Summary: God allows us to suffer trials so that we are forced to trust in Him and so that we can console others.
There was a certain time in my life not long ago which, to me, was a terrible trial. There were more days of sorrow than joy; there was constant oppression. It was more than just bad circumstances; it was the most real spiritual warfare I’d ever known. The weight that smothered me and the cloud that surrounded me made it almost impossible to even function. But it was at this time that God began to show me the real meaning of “daily bread.” It was through this season that I understood with firsthand knowledge what it means to lie awake upon my bed meditating on His precepts. It was during this time that “be still and know” was not some goal to be achieved but it was the only possible source of comfort and the only thing that could be done.
Today I want to talk to you about this comfort. I want to talk to you about trials and pain and suffering and I hope that by the time we’re finished that you’ll be content with me to say, “Blessed be the name of the Lord.” To begin let’s turn to First Corinthians 1:3-10.
Blessed be God, even the Father of our Lord Jesus Christ, the Father of mercies, and the God of all comfort;
The part of this verse which is most commonly known is “the God of all comfort.” And it’s well known for a good reason. The word for comfort means to call someone for help. It’s not just that God pats us on the back and tells us everything will be ok:
I will lift up mine eyes unto the hills, from whence cometh my help. 2My help cometh from the LORD, which made heaven and earth. 3He will not suffer thy foot to be moved: he that keepeth thee will not slumber. 4Behold, he that keepeth Israel shall neither slumber nor sleep. 5The LORD is thy keeper: the LORD is thy shade upon thy right hand. 6The sun shall not smite thee by day, nor the moon by night. 7The LORD shall preserve thee from all evil: he shall preserve thy soul. 8The LORD shall preserve thy going out and thy coming in from this time forth, and even for evermore (Ps. 121:1-8).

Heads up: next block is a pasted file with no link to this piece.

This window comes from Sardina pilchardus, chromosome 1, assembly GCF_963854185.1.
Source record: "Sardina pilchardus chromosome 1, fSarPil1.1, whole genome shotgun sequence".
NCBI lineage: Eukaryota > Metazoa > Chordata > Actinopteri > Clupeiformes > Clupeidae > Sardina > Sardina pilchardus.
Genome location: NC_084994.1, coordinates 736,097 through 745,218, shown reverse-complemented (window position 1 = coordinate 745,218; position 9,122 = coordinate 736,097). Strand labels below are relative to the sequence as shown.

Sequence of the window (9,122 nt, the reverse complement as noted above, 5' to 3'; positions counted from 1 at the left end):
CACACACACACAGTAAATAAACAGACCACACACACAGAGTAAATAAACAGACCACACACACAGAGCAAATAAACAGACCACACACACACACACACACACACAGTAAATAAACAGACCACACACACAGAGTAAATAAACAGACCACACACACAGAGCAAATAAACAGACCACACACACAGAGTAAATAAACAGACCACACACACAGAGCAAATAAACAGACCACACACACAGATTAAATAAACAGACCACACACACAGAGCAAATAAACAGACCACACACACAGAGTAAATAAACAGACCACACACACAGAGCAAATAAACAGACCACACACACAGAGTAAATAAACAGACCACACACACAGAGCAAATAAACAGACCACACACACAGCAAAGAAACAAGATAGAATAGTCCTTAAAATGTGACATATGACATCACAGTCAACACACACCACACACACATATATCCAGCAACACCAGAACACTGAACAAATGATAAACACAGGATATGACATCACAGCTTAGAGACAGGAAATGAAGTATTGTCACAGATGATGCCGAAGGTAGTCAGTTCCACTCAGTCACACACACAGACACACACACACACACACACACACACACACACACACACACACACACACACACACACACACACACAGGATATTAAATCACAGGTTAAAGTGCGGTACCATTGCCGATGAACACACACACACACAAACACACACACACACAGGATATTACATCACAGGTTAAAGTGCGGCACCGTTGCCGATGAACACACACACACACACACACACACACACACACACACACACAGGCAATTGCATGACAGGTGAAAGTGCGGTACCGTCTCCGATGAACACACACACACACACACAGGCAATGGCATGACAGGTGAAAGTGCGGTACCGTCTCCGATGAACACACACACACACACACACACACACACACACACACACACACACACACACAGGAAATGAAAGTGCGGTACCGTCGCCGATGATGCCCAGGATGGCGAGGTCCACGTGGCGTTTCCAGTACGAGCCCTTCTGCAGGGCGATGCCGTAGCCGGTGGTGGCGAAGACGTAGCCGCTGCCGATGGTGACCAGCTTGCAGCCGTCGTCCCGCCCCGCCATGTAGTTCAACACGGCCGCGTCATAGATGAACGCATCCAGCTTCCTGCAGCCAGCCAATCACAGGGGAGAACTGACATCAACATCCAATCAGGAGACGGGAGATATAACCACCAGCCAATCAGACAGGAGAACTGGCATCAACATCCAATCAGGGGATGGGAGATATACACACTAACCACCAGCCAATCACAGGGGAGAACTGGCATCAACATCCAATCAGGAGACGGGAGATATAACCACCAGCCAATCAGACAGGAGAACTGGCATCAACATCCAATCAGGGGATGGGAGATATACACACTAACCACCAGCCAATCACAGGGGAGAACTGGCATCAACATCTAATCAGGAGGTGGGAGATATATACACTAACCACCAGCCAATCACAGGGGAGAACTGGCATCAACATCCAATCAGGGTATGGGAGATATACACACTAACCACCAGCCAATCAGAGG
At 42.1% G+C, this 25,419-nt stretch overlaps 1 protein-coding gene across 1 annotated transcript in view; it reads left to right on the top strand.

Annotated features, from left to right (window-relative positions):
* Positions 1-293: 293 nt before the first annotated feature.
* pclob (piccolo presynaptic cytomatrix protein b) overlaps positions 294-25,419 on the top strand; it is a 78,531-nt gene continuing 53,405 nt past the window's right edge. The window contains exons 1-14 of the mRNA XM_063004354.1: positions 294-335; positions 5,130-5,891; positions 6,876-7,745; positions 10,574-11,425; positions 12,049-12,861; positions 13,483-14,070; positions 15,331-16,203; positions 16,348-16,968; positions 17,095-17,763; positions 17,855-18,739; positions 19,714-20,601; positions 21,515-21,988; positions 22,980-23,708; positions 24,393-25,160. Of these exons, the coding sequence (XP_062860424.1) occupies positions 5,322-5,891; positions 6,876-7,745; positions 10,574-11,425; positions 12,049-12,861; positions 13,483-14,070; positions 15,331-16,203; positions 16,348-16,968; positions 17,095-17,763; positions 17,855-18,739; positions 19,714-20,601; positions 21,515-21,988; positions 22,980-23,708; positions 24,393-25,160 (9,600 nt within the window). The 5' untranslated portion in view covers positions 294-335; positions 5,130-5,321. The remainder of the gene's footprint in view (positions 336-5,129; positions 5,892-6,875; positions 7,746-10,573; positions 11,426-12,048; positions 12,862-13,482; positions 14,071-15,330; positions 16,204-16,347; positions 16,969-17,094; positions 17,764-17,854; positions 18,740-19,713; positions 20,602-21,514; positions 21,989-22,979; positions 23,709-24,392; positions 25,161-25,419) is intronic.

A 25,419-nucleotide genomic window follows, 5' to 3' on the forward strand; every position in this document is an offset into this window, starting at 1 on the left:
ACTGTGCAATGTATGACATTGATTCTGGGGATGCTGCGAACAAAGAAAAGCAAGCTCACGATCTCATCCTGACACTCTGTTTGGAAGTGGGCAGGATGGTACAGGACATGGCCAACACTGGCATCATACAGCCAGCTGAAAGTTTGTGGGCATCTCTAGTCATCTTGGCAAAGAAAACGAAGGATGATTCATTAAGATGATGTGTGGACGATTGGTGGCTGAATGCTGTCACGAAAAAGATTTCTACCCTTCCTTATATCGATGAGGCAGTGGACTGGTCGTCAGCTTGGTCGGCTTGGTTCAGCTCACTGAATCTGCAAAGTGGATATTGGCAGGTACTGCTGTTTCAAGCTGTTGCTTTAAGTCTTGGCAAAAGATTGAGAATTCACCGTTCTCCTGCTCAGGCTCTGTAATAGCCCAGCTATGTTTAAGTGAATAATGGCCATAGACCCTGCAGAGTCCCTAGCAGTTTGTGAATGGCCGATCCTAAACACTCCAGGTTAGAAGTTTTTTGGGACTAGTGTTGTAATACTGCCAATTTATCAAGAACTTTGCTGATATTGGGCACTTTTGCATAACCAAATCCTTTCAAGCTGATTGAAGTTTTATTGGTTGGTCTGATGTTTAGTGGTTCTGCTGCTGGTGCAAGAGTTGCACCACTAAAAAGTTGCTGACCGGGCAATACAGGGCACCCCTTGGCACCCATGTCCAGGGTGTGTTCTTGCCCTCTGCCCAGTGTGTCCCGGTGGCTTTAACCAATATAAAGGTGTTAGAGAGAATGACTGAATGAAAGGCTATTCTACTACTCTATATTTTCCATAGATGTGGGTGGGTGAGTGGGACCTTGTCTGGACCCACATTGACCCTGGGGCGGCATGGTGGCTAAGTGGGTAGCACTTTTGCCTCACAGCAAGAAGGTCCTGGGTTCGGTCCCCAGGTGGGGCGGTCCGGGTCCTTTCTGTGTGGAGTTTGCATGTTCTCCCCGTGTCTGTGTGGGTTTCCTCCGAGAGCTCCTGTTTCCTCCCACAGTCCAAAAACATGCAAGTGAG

But don’t miss the words right before it: “the Father of mercies.” I believe Paul puts mercy and comfort in the same sentence because often mercy is the comfort. We all hope for comfort in outside trials, but what about when we deserve our trials? What about when all the things that happen to us should be happening because we’re so selfish or arrogant or rebellious? What did David learn?
The earth, O LORD, is full of thy mercy: teach me thy statutes. 65Thou hast dealt well with thy servant, O LORD, according unto thy word. 66Teach me good judgment and knowledge: for I have believed thy commandments. 67Before I was afflicted I went astray: but now have I kept thy word. 68Thou art good, and doest good; teach me thy statutes (Ps. 119:64-68).
But why does God allow us to suffer trials at all? There are two reasons. The first is so we can comfort others:
4Who comforteth us in all our tribulation, that we may be able to comfort them which are in any trouble, by the comfort wherewith we ourselves are comforted of God. 5For as the sufferings of Christ abound in us, so our consolation also aboundeth by Christ. 6And whether we be afflicted, it is for your consolation and salvation, which is effectual in the enduring of the same sufferings which we also suffer: or whether we be comforted, it is for your consolation and salvation. 7And our hope of you is stedfast, knowing, that as ye are partakers of the sufferings, so shall ye be also of the consolation.